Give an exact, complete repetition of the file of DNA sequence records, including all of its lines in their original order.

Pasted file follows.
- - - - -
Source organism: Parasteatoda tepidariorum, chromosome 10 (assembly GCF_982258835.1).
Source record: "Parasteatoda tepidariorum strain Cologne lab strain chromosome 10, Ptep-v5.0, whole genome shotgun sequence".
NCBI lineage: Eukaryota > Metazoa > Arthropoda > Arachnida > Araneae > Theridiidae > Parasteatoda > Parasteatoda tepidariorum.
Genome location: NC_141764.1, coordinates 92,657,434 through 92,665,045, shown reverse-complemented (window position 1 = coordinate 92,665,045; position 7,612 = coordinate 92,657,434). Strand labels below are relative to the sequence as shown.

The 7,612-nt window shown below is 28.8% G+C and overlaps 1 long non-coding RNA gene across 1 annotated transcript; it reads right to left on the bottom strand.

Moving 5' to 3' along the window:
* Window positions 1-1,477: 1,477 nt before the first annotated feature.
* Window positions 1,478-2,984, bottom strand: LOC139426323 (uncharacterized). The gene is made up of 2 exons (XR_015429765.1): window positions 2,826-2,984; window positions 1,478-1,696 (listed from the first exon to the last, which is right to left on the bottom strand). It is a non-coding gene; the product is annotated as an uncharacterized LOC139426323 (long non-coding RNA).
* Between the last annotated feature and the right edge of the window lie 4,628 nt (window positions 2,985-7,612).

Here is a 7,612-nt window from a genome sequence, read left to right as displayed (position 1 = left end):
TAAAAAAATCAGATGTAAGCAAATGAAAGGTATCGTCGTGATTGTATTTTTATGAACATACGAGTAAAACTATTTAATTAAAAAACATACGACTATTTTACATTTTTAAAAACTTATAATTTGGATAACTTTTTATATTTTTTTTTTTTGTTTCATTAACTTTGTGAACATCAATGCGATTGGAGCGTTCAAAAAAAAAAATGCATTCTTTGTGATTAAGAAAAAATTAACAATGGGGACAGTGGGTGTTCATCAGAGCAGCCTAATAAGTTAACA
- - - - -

Source organism: Parasteatoda tepidariorum, chromosome 10 (assembly GCF_982258835.1).
Source record: "Parasteatoda tepidariorum strain Cologne lab strain chromosome 10, Ptep-v5.0, whole genome shotgun sequence".
NCBI lineage: Eukaryota > Metazoa > Arthropoda > Arachnida > Araneae > Theridiidae > Parasteatoda > Parasteatoda tepidariorum.
Genome location: NC_141764.1, coordinates 92,657,434 through 92,665,045, shown reverse-complemented (window position 1 = coordinate 92,665,045; position 7,612 = coordinate 92,657,434). Strand labels below are relative to the sequence as shown.

The 7,612-nt window shown below is 28.8% G+C and overlaps 1 long non-coding RNA gene across 1 annotated transcript; it reads right to left on the bottom strand.

Moving 5' to 3' along the window:
* Window positions 1-1,477: 1,477 nt before the first annotated feature.
* Window positions 1,478-2,984, bottom strand: LOC139426323 (uncharacterized). The gene is made up of 2 exons (XR_015429765.1): window positions 2,826-2,984; window positions 1,478-1,696 (listed from the first exon to the last, which is right to left on the bottom strand). It is a non-coding gene; the product is annotated as an uncharacterized LOC139426323 (long non-coding RNA).
* Between the last annotated feature and the right edge of the window lie 4,628 nt (window positions 2,985-7,612).

Here is a 7,612-nt window from a genome sequence, read left to right as displayed (position 1 = left end):
TAAAAAAATCAGATGTAAGCAAATGAAAGGTATCGTCGTGATTGTATTTTTATGAACATACGAGTAAAACTATTTAATTAAAAAACATACGACTATTTTACATTTTTAAAAACTTATAATTTGGATAACTTTTTATATTTTTTTTTTTTGTTTCATTAACTTTGTGAACATCAATGCGATTGGAGCGTTCAAAAAAAAAAATGCATTCTTTGTGATTAAGAAAAAATTAACAATGGGGACAGTGGGTGTTCATCAGAGCAGCCTAATAAGTTAACA